The impact of shame….

Published February 19, 2014 by thefamilyof5

There was quite a big incident with school at Christmas, baby girl had been chosen to be ‘narrator’ in the school play, she did say straight away that she didn’t want to do it but wasn’t offered an alternative role. 1st day of the Christmas play came and baby girl was off school, worry, stress and tiredness as she’d been up half the night. After speaking to school I was assured she would be given a new role and she didn’t need to worry any more. She was happy to go in the next day knowing she had a new role awaiting her.

I’m a special helper mommy, she said when she came out of school. I don’t do much helping though, she added, I’m sure your a fabulous helper and I cant wait to come and see you helping, I reassured her.

Me and my mum had tickets to see the 4th and final showing of her play. I was devastated with what I saw. Baby girl didn’t have an alternative role at all, she was just excluded, sat on the floor beside the teacher, doing nothing. My mum physically wept as she sat and watched her Granddaughter being publicly shamed. My heart broke as I watched her sit there mouthing all the words to ALL the different roles and performing ALL the actions as well. She knew she was being excluded, I could see it all over her face. Right there and then that entire week fell in to place, the behaviors, the odd comments, the anxiety, she’d tried to tell me in her own way lots of times, but I hadn’t heard.

Aside from me and my mum speaking with school immediately after the play and pointing out how she’d been excluded publicly and how this would have effected her, I decided I needed to do something else. This couldn’t happen again. My poor baby girl who already feels she isn’t good enough should never have been made to feel this way and I felt there had been missed opportunity’s on schools behalf to prevent this. I was livid. My mum, who’s worked in education for over 30 years was shocked and devastated that this had been allowed to happen.

I emailed the Education Psychologist and asked for her help, I needed someone in school that understood the massive impact this level of ‘shame’ had on my sweet baby girl and I didn’t feel anyone did. I also set about sourcing a local company that could offer the school some training in the effects of attachment and trauma, the Pupil Premium would be perfect for funding it I thought.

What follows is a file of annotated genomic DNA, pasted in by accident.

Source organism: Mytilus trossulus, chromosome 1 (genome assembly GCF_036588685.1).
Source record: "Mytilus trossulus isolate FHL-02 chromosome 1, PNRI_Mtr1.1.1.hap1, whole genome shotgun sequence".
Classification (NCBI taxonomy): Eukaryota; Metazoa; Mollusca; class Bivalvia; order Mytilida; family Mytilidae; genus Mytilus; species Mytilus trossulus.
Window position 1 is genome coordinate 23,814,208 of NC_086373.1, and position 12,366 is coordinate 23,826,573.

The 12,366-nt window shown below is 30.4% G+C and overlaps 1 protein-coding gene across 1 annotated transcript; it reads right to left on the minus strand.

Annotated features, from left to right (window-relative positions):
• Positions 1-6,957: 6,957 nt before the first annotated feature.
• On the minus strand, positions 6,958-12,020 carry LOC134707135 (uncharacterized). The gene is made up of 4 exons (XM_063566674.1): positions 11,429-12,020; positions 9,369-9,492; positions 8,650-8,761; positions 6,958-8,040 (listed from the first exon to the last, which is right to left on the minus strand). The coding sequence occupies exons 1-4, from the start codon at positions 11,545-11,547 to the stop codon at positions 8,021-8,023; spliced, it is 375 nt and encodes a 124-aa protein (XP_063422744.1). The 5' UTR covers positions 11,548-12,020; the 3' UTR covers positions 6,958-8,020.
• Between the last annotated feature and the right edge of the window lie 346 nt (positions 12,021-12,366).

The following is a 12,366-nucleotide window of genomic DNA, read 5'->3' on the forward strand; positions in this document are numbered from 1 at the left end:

Since Christmas things have improved, the lines of communication are open, baby girls needs are being acknowledged and I’ve put forward my suggestions for specialist training for all the staff, to the school governors.

I worry sometimes that teachers and teaching staff fail to acknowledge a child’s needs because they worry that it will reflect badly upon themselves. I certainly felt this was the case at the last school. Baby girls anxiety was thrust in the face of school, yet it was brushed aside and denied.
I guess birth parents would feel the same, I’d imagine that if their child is struggling with their behavior or emotions, that the parent would feel that this was a reflection on them. My children are not the same, My children don’t struggle in school because of poor teaching (although lack of understanding can exasperate things) or at home because of my parenting. The responsibility for the damage that has been caused to them by trauma and loss, lies with their birth parents and the ‘system’ that failed to protect them, that’s why they struggle.

Baby girls needs are what they are, and they can be difficult and time consuming, especially when there is an entire class of children to contend with. There’s no shame in admitting that we need a little help sometimes. I know I do and I only have 3 to contend with.

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4 comments on “The impact of shame….

  • Oh, that final paragraph…I know that feeling. It took until I needed the head to write something for me, before boyo’s teacher admitted that she did not know how to teach him, that he had made no progress since starting the school in sept…this was Dec. Thankfully the head is now taking a more active interest in him, and things are improving.

    I hope your school have taken this on onboard and are trying harder to think about your girls.

  • Oh my. Your statement about teachers or parents not wanting to face certain issues because they are afraid it reflects on them… Wow! I hadn’t consciously put this together but it makes so much sense and is a real problem! I’ve seen it and felt it. Friends and relatives get that “you don’t trust ME” look when I don’t let my children do everything that other kids do. Teachers get that look when I talk about behaviors at school. I have to catch myself second guessing my own parenting skills as I continue with the often annoying boundaries and routines we have established. I wish it was easier to help people see we need to join forces and be on the same team so my kiddos can heal and move on as normally as possible. The frustrating part for me and I think for you too is that our kids act “so normal” that people don’t believe us when we talk. And that’s just messy.

    • That’s it isn’t it, we’re all on the same team but I worry not all schools see things this way.

      Your right, my girls hide so much I’m seen as a neurotic parent.

      Like everything ‘adoption’ it’s just another ‘fight’ to be fought. 🙂

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